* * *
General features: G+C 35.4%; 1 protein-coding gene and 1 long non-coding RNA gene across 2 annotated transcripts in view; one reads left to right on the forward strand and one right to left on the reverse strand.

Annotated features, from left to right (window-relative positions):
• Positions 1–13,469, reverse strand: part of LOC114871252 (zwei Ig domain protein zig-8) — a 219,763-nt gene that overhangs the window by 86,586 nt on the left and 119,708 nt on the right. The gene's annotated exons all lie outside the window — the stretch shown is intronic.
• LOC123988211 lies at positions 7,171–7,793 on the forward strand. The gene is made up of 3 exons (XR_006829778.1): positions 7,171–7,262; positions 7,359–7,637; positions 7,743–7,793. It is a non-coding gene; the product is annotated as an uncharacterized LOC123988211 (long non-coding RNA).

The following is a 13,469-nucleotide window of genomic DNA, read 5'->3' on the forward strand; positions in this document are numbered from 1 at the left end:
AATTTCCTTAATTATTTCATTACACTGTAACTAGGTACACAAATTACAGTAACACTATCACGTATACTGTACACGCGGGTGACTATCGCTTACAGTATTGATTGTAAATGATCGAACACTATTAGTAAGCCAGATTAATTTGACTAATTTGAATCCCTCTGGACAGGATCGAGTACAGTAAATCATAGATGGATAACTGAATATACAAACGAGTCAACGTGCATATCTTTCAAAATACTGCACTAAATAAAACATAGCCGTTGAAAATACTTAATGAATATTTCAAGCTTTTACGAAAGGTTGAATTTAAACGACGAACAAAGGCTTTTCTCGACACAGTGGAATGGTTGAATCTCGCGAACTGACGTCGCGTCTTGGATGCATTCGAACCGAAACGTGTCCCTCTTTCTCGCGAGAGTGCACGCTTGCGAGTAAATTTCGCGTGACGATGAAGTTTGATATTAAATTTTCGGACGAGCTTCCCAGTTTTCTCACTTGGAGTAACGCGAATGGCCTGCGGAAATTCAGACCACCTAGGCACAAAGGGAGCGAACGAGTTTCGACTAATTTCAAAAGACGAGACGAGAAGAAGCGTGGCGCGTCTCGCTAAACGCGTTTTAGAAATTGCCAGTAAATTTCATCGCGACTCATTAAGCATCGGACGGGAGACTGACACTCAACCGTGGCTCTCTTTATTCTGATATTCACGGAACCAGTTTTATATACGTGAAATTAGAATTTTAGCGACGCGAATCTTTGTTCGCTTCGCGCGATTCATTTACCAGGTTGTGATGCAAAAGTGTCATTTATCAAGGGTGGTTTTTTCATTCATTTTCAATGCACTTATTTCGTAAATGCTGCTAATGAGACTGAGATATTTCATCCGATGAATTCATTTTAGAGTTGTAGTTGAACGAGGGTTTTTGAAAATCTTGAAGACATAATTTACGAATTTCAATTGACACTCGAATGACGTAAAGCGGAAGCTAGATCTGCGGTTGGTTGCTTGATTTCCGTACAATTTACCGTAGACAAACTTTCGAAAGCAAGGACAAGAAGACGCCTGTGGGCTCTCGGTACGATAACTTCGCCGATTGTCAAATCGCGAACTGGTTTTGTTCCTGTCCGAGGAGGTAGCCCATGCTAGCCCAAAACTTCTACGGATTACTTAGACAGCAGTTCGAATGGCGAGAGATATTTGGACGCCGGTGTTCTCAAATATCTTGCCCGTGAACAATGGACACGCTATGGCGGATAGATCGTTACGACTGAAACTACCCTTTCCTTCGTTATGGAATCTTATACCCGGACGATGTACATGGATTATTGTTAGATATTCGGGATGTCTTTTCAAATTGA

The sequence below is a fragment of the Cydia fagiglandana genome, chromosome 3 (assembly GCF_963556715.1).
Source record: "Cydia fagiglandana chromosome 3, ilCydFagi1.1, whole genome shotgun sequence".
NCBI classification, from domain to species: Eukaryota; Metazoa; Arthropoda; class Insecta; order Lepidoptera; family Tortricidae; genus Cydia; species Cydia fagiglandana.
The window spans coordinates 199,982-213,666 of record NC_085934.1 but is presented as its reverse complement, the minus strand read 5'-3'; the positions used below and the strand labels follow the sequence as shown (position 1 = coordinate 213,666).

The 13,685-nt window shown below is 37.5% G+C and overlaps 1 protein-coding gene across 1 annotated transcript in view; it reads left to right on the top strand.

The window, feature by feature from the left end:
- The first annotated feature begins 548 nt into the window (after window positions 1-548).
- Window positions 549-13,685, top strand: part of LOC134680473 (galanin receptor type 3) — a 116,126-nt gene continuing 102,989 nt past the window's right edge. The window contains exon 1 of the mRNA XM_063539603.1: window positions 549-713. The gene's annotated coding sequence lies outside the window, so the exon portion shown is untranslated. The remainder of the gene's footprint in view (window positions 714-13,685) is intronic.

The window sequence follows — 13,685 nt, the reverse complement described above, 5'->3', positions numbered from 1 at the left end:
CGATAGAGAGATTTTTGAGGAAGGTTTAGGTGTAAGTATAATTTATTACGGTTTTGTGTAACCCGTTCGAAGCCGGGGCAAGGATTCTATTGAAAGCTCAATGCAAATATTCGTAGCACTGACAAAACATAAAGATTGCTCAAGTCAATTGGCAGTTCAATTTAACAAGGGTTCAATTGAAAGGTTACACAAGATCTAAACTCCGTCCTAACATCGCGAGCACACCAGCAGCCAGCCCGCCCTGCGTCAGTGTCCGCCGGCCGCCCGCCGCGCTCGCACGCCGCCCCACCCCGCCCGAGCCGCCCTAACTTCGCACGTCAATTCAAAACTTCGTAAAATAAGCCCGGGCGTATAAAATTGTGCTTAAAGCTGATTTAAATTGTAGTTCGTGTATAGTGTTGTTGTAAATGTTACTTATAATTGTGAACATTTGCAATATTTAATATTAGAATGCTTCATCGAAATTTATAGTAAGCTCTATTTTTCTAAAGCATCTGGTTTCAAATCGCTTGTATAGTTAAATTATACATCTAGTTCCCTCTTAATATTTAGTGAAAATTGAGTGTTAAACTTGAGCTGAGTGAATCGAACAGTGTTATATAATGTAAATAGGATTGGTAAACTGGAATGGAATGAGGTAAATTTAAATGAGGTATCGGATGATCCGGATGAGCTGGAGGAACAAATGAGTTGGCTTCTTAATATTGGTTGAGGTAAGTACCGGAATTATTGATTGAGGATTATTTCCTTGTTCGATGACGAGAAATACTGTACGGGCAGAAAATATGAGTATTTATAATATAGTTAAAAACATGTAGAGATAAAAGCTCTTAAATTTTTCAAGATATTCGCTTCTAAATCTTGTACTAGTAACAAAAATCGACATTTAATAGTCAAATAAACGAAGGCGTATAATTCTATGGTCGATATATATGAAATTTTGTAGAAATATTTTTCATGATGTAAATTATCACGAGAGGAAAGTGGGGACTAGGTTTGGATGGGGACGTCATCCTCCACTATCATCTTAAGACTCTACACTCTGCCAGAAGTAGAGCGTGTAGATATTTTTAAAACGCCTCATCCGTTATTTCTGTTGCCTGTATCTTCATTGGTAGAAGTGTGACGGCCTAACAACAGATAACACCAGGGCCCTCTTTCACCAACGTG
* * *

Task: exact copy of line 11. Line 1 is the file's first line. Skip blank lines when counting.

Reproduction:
The 13,685-nt window shown below is 37.5% G+C and overlaps 1 protein-coding gene across 1 annotated transcript in view; it reads left to right on the top strand.